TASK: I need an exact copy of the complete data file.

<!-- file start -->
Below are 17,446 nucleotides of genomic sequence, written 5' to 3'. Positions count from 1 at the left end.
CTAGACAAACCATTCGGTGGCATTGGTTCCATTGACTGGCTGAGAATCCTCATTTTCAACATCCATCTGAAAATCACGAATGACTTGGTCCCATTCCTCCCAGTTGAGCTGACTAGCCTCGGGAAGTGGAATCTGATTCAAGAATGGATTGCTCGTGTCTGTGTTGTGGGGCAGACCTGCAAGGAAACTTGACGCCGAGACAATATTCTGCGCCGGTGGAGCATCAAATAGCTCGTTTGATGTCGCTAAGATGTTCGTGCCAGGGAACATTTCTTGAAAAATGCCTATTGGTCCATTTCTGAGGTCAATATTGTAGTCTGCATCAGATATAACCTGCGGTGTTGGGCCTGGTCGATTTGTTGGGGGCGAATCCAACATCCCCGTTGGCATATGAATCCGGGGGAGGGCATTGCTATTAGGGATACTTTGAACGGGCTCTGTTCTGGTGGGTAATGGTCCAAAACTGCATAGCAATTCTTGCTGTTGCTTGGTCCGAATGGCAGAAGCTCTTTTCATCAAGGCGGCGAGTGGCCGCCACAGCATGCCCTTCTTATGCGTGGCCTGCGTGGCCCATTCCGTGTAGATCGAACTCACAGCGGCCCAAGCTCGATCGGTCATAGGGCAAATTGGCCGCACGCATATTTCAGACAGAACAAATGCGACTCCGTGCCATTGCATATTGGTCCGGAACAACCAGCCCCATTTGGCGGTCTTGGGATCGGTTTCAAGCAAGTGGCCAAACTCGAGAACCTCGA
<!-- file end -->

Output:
Below are 17,446 nucleotides of genomic sequence, written 5' to 3'. Positions count from 1 at the left end.
CTAGACAAACCATTCGGTGGCATTGGTTCCATTGACTGGCTGAGAATCCTCATTTTCAACATCCATCTGAAAATCACGAATGACTTGGTCCCATTCCTCCCAGTTGAGCTGACTAGCCTCGGGAAGTGGAATCTGATTCAAGAATGGATTGCTCGTGTCTGTGTTGTGGGGCAGACCTGCAAGGAAACTTGACGCCGAGACAATATTCTGCGCCGGTGGAGCATCAAATAGCTCGTTTGATGTCGCTAAGATGTTCGTGCCAGGGAACATTTCTTGAAAAATGCCTATTGGTCCATTTCTGAGGTCAATATTGTAGTCTGCATCAGATATAACCTGCGGTGTTGGGCCTGGTCGATTTGTTGGGGGCGAATCCAACATCCCCGTTGGCATATGAATCCGGGGGAGGGCATTGCTATTAGGGATACTTTGAACGGGCTCTGTTCTGGTGGGTAATGGTCCAAAACTGCATAGCAATTCTTGCTGTTGCTTGGTCCGAATGGCAGAAGCTCTTTTCATCAAGGCGGCGAGTGGCCGCCACAGCATGCCCTTCTTATGCGTGGCCTGCGTGGCCCATTCCGTGTAGATCGAACTCACAGCGGCCCAAGCTCGATCGGTCATAGGGCAAATTGGCCGCACGCATATTTCAGACAGAACAAATGCGACTCCGTGCCATTGCATATTGGTCCGGAACAACCAGCCCCATTTGGCGGTCTTGGGATCGGTTTCAAGCAAGTGGCCAAACTCGAGAACCTCGA